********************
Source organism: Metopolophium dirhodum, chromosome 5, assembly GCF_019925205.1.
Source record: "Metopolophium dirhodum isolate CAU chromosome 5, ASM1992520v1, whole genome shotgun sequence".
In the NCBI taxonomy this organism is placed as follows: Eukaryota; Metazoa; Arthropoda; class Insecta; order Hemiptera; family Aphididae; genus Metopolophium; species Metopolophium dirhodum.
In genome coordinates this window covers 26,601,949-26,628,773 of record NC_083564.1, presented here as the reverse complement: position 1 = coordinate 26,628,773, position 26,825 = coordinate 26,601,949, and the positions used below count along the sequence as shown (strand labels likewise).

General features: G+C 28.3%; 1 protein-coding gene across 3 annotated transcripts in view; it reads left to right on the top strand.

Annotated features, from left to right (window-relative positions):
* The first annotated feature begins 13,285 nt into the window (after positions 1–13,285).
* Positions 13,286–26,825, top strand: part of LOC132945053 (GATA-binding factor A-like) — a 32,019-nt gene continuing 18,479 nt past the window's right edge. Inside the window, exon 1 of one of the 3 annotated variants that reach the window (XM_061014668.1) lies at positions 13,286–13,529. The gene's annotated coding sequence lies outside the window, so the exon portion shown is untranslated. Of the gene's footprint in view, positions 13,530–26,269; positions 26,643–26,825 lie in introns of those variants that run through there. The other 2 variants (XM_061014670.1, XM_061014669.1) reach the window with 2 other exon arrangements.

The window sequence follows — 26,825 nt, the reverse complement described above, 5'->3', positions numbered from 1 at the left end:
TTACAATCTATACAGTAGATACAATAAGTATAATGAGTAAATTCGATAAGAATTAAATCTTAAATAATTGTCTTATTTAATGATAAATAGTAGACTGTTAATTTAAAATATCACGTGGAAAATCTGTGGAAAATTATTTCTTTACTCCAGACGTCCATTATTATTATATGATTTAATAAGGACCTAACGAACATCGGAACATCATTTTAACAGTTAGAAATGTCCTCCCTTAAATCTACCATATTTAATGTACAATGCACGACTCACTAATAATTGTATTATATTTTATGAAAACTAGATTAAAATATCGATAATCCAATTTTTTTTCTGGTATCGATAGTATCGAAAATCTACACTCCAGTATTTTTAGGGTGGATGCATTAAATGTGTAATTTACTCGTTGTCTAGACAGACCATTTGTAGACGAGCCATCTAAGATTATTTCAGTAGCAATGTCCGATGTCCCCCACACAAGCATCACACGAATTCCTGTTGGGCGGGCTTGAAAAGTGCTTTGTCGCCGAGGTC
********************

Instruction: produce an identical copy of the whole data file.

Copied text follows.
Source organism: Metopolophium dirhodum, chromosome 5, assembly GCF_019925205.1.
Source record: "Metopolophium dirhodum isolate CAU chromosome 5, ASM1992520v1, whole genome shotgun sequence".
In the NCBI taxonomy this organism is placed as follows: Eukaryota; Metazoa; Arthropoda; class Insecta; order Hemiptera; family Aphididae; genus Metopolophium; species Metopolophium dirhodum.
In genome coordinates this window covers 26,601,949-26,628,773 of record NC_083564.1, presented here as the reverse complement: position 1 = coordinate 26,628,773, position 26,825 = coordinate 26,601,949, and the positions used below count along the sequence as shown (strand labels likewise).

General features: G+C 28.3%; 1 protein-coding gene across 3 annotated transcripts in view; it reads left to right on the top strand.

Annotated features, from left to right (window-relative positions):
* The first annotated feature begins 13,285 nt into the window (after positions 1–13,285).
* Positions 13,286–26,825, top strand: part of LOC132945053 (GATA-binding factor A-like) — a 32,019-nt gene continuing 18,479 nt past the window's right edge. Inside the window, exon 1 of one of the 3 annotated variants that reach the window (XM_061014668.1) lies at positions 13,286–13,529. The gene's annotated coding sequence lies outside the window, so the exon portion shown is untranslated. Of the gene's footprint in view, positions 13,530–26,269; positions 26,643–26,825 lie in introns of those variants that run through there. The other 2 variants (XM_061014670.1, XM_061014669.1) reach the window with 2 other exon arrangements.

The window sequence follows — 26,825 nt, the reverse complement described above, 5'->3', positions numbered from 1 at the left end:
TTACAATCTATACAGTAGATACAATAAGTATAATGAGTAAATTCGATAAGAATTAAATCTTAAATAATTGTCTTATTTAATGATAAATAGTAGACTGTTAATTTAAAATATCACGTGGAAAATCTGTGGAAAATTATTTCTTTACTCCAGACGTCCATTATTATTATATGATTTAATAAGGACCTAACGAACATCGGAACATCATTTTAACAGTTAGAAATGTCCTCCCTTAAATCTACCATATTTAATGTACAATGCACGACTCACTAATAATTGTATTATATTTTATGAAAACTAGATTAAAATATCGATAATCCAATTTTTTTTCTGGTATCGATAGTATCGAAAATCTACACTCCAGTATTTTTAGGGTGGATGCATTAAATGTGTAATTTACTCGTTGTCTAGACAGACCATTTGTAGACGAGCCATCTAAGATTATTTCAGTAGCAATGTCCGATGTCCCCCACACAAGCATCACACGAATTCCTGTTGGGCGGGCTTGAAAAGTGCTTTGTCGCCGAGGTC